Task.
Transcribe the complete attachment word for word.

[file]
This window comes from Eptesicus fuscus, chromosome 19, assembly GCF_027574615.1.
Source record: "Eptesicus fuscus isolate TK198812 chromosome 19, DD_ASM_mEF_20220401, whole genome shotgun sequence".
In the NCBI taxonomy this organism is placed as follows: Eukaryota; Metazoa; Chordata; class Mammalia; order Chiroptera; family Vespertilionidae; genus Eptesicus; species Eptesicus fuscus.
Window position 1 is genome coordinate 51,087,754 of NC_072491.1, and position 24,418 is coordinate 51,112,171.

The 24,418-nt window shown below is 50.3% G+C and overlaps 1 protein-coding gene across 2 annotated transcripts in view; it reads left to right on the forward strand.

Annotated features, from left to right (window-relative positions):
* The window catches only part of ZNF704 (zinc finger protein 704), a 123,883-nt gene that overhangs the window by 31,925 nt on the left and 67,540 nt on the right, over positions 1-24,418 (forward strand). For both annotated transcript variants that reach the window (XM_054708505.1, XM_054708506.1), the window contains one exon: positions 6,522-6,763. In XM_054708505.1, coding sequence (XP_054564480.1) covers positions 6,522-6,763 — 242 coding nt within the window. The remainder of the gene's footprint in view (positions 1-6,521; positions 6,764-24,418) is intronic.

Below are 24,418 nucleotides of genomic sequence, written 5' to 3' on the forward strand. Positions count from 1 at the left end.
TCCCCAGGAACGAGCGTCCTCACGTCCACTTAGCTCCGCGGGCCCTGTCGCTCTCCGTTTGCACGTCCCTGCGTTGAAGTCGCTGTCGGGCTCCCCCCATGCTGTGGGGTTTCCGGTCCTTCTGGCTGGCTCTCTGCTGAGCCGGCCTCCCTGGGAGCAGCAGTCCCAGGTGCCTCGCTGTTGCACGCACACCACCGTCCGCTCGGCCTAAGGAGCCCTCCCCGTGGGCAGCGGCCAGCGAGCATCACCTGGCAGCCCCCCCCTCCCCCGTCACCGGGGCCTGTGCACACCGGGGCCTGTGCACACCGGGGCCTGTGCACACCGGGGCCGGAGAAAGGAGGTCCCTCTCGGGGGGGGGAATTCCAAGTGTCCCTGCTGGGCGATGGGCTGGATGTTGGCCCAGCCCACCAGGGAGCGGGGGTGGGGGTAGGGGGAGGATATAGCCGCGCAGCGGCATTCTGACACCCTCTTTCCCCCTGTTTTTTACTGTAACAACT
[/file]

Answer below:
This window comes from Eptesicus fuscus, chromosome 19, assembly GCF_027574615.1.
Source record: "Eptesicus fuscus isolate TK198812 chromosome 19, DD_ASM_mEF_20220401, whole genome shotgun sequence".
In the NCBI taxonomy this organism is placed as follows: Eukaryota; Metazoa; Chordata; class Mammalia; order Chiroptera; family Vespertilionidae; genus Eptesicus; species Eptesicus fuscus.
Window position 1 is genome coordinate 51,087,754 of NC_072491.1, and position 24,418 is coordinate 51,112,171.

The 24,418-nt window shown below is 50.3% G+C and overlaps 1 protein-coding gene across 2 annotated transcripts in view; it reads left to right on the forward strand.

Annotated features, from left to right (window-relative positions):
* The window catches only part of ZNF704 (zinc finger protein 704), a 123,883-nt gene that overhangs the window by 31,925 nt on the left and 67,540 nt on the right, over positions 1-24,418 (forward strand). For both annotated transcript variants that reach the window (XM_054708505.1, XM_054708506.1), the window contains one exon: positions 6,522-6,763. In XM_054708505.1, coding sequence (XP_054564480.1) covers positions 6,522-6,763 — 242 coding nt within the window. The remainder of the gene's footprint in view (positions 1-6,521; positions 6,764-24,418) is intronic.

Below are 24,418 nucleotides of genomic sequence, written 5' to 3' on the forward strand. Positions count from 1 at the left end.
TCCCCAGGAACGAGCGTCCTCACGTCCACTTAGCTCCGCGGGCCCTGTCGCTCTCCGTTTGCACGTCCCTGCGTTGAAGTCGCTGTCGGGCTCCCCCCATGCTGTGGGGTTTCCGGTCCTTCTGGCTGGCTCTCTGCTGAGCCGGCCTCCCTGGGAGCAGCAGTCCCAGGTGCCTCGCTGTTGCACGCACACCACCGTCCGCTCGGCCTAAGGAGCCCTCCCCGTGGGCAGCGGCCAGCGAGCATCACCTGGCAGCCCCCCCCTCCCCCGTCACCGGGGCCTGTGCACACCGGGGCCTGTGCACACCGGGGCCTGTGCACACCGGGGCCGGAGAAAGGAGGTCCCTCTCGGGGGGGGGAATTCCAAGTGTCCCTGCTGGGCGATGGGCTGGATGTTGGCCCAGCCCACCAGGGAGCGGGGGTGGGGGTAGGGGGAGGATATAGCCGCGCAGCGGCATTCTGACACCCTCTTTCCCCCTGTTTTTTACTGTAACAACT